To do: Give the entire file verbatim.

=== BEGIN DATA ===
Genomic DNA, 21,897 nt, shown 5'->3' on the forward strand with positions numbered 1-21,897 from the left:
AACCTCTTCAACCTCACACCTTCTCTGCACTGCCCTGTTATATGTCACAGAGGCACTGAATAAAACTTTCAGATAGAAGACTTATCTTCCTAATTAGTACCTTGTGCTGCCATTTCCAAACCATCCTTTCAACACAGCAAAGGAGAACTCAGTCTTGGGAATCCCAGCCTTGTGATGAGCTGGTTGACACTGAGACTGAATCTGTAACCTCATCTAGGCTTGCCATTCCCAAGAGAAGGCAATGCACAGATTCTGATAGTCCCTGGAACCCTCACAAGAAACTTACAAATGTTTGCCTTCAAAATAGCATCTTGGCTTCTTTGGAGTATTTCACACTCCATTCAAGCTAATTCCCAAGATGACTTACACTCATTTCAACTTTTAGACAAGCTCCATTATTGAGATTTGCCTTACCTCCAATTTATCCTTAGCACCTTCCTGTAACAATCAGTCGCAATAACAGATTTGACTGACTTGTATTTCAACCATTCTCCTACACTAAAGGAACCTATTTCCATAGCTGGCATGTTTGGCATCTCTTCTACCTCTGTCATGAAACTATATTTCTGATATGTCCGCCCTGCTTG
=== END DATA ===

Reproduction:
Genomic DNA, 21,897 nt, shown 5'->3' on the forward strand with positions numbered 1-21,897 from the left:
AACCTCTTCAACCTCACACCTTCTCTGCACTGCCCTGTTATATGTCACAGAGGCACTGAATAAAACTTTCAGATAGAAGACTTATCTTCCTAATTAGTACCTTGTGCTGCCATTTCCAAACCATCCTTTCAACACAGCAAAGGAGAACTCAGTCTTGGGAATCCCAGCCTTGTGATGAGCTGGTTGACACTGAGACTGAATCTGTAACCTCATCTAGGCTTGCCATTCCCAAGAGAAGGCAATGCACAGATTCTGATAGTCCCTGGAACCCTCACAAGAAACTTACAAATGTTTGCCTTCAAAATAGCATCTTGGCTTCTTTGGAGTATTTCACACTCCATTCAAGCTAATTCCCAAGATGACTTACACTCATTTCAACTTTTAGACAAGCTCCATTATTGAGATTTGCCTTACCTCCAATTTATCCTTAGCACCTTCCTGTAACAATCAGTCGCAATAACAGATTTGACTGACTTGTATTTCAACCATTCTCCTACACTAAAGGAACCTATTTCCATAGCTGGCATGTTTGGCATCTCTTCTACCTCTGTCATGAAACTATATTTCTGATATGTCCGCCCTGCTTG